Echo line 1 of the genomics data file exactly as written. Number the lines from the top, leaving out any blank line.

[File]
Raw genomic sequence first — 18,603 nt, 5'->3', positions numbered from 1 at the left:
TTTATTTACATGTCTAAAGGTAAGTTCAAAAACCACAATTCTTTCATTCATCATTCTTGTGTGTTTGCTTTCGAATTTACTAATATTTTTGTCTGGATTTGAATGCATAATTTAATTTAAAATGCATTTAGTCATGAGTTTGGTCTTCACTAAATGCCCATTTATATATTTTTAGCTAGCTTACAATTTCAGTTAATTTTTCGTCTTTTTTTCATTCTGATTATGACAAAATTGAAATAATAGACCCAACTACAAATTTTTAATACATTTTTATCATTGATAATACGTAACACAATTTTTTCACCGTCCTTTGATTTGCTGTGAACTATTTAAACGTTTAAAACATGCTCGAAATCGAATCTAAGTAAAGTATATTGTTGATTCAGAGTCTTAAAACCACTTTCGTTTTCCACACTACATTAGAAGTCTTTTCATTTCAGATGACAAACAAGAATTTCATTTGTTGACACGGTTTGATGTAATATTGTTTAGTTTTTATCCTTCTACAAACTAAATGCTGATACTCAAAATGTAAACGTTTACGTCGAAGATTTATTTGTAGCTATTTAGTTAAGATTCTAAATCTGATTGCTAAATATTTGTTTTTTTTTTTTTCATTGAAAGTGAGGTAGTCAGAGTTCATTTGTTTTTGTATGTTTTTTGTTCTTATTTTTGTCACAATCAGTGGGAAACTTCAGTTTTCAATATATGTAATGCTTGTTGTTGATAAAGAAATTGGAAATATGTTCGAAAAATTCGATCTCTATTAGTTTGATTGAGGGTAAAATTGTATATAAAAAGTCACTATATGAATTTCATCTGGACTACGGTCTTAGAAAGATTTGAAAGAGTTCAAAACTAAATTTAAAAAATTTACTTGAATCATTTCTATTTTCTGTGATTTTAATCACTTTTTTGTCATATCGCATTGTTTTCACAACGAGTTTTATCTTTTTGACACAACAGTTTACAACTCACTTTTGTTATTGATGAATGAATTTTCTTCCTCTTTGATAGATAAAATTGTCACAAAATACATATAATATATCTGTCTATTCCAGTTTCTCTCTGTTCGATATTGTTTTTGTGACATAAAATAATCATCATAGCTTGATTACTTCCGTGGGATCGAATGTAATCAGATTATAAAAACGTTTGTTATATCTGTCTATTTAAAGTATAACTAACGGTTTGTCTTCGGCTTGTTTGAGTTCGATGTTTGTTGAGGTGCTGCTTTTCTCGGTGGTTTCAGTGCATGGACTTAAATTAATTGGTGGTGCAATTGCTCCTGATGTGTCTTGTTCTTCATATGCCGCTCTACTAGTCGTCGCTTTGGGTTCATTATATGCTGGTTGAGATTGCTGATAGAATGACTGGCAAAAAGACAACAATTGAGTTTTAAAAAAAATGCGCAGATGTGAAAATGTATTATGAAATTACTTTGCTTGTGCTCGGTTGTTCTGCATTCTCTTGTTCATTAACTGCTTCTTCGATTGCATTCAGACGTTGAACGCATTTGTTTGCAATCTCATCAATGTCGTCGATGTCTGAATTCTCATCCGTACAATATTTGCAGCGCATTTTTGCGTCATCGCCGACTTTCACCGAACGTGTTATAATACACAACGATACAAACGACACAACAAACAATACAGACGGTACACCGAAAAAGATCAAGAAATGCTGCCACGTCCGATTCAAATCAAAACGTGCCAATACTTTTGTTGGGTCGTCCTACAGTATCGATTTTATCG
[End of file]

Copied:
Raw genomic sequence first — 18,603 nt, 5'->3', positions numbered from 1 at the left: